Century Indemnity Co. v. Equitas Ins. Ltd., et al., 11 Civ. 1034 (NRB) (S.D.N.Y. 2011), addresses cross-motions to confirm and vacate arbitral award. A few of the subsidiary issues decided by the Court are important for the international litigation/dispute resolution practitioner, including:
First, the Court faced a situation where it appeared that the parties were attempting to use the confirmation/vacatur process to disclose matters litigated in the confidential arbitration. The petition to confirm contained material the opposing party didn’t like. Yet the opposing party didn’t oppose confirmation, just the additional material. So the opposing party filed another petition to confirm without the offending material, making lots more work for the Court.
The Court was strong on two points: first, the Court reaffirmed its earlier refusal to seal the record in the case, “consistent with the principle that when a party seeks to avail itself of the court system, it must do so consistent with the rules, including public access, of the public forum; but, at the same time, the Court saw no need to litigate the underlying confidential arbitration issues and in fact granted the very-rarely-granted motion to strike certain material that could not have any bearing on the Court’s determination of the motions to confirm/vacate. Adding such material to a pleading was unnecessary, and the Court found the explanation disingenuous.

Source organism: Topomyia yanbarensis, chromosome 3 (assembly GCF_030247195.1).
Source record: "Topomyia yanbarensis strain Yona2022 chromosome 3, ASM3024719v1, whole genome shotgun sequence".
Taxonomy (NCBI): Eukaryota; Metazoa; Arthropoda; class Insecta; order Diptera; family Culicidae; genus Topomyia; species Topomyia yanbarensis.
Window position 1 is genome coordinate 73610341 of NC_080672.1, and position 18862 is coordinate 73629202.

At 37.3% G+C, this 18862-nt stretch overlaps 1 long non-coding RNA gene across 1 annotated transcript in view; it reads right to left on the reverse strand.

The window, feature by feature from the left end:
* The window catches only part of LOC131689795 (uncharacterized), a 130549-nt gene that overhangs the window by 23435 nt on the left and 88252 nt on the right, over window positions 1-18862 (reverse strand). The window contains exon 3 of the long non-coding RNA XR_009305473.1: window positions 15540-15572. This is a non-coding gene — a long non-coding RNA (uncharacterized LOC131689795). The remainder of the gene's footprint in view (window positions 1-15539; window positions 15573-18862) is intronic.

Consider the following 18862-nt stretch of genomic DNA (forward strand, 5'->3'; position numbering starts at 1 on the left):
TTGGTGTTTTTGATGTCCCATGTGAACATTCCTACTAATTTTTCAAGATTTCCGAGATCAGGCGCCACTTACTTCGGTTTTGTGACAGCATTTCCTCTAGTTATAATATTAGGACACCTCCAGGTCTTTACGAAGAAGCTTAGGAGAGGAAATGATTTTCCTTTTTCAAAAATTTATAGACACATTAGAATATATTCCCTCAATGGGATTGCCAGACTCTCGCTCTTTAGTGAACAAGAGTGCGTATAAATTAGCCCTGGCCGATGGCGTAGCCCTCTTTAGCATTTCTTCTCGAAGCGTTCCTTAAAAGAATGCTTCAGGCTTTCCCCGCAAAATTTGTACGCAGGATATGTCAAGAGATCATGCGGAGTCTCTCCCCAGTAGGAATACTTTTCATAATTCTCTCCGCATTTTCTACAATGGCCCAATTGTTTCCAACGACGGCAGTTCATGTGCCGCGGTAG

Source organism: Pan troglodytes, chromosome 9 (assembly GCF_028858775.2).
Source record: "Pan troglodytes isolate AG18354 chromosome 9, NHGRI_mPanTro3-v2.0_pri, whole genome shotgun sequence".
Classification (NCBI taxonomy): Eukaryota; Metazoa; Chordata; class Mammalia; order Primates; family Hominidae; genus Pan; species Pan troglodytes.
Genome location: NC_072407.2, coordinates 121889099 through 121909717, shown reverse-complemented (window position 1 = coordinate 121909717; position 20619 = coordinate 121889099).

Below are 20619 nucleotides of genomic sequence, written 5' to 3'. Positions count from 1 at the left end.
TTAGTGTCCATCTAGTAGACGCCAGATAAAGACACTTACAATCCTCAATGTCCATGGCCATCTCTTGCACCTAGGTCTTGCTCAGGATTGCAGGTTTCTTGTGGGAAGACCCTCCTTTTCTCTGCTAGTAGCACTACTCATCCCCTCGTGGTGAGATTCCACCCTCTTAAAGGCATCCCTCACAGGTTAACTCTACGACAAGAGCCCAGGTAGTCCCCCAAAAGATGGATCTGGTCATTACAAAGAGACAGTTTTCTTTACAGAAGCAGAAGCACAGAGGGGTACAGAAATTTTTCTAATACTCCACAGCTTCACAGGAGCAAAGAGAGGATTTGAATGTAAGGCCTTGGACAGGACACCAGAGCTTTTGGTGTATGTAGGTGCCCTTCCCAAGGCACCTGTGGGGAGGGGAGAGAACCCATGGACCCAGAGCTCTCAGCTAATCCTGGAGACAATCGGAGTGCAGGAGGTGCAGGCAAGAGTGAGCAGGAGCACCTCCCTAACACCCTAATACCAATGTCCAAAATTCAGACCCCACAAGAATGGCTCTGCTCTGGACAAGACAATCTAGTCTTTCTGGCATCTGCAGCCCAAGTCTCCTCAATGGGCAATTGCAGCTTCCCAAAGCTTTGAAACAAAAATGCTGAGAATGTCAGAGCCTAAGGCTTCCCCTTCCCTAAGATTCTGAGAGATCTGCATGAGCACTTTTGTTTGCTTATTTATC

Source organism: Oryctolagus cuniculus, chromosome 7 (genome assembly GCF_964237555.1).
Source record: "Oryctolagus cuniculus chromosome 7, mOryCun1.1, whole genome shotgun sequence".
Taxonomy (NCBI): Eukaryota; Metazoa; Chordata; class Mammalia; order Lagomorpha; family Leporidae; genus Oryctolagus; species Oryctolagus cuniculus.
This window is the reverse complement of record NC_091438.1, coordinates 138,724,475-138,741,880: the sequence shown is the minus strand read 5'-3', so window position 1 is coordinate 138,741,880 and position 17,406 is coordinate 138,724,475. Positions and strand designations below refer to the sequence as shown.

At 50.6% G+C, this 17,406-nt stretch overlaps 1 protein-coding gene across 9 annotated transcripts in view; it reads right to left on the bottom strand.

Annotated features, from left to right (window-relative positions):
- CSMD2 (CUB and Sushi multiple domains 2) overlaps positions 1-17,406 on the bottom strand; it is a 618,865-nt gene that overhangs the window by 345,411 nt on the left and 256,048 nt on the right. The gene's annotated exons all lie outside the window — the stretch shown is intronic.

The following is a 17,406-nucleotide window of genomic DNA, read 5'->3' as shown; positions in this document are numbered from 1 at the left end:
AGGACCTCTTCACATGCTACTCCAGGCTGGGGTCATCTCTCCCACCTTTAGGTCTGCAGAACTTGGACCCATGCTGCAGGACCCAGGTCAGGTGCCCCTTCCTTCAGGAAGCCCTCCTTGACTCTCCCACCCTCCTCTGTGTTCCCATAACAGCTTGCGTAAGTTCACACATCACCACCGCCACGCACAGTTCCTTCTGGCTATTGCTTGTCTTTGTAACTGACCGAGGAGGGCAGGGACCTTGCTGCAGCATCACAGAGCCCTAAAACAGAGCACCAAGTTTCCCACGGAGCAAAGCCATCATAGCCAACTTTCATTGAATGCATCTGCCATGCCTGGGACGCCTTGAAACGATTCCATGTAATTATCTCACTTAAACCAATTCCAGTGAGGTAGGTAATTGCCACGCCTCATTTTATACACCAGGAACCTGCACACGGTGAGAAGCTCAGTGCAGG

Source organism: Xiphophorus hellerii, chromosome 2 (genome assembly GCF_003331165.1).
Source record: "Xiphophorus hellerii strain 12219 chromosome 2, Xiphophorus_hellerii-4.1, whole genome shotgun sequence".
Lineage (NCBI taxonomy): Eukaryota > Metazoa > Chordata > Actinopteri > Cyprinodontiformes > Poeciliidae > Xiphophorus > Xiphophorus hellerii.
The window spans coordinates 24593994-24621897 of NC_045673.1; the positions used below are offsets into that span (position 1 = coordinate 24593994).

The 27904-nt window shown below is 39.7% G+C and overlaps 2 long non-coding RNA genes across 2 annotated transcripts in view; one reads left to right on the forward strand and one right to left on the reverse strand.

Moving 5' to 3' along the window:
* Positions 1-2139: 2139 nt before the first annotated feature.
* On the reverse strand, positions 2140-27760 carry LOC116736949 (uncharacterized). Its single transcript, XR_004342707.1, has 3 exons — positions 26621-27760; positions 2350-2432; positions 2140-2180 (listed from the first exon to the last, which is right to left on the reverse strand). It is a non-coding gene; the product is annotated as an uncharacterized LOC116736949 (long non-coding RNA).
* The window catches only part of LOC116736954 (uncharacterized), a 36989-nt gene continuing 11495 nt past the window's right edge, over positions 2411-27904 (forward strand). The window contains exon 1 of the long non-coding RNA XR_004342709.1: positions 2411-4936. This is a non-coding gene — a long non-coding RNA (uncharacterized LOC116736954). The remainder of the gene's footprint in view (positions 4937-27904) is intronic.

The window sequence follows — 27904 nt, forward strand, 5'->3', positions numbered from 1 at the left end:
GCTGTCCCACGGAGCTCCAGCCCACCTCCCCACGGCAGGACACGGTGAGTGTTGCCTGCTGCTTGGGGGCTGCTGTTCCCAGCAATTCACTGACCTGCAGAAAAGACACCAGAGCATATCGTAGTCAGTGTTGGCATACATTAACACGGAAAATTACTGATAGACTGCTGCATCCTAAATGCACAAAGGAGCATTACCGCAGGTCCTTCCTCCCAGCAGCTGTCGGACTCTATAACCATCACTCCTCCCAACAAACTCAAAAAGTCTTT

Second, the Court saw that the unnecessary material was itself trying to react to unnecessary material in the initial petition to confirm. The Court offered two sensible options: the opposing party could have filed nothing and ignored the allegedly offending paragraphs, or the party opposing the allegedly offending paragraphs could have informed the Court that the party did not oppose confirmation but did dispute certain of the background facts.
We don’t often see Courts taking the time to react to strategies and strategems at this level of detail and nuance. These issues arise all the time in international practice. Having some judicial guidance on them is timely and beneficial.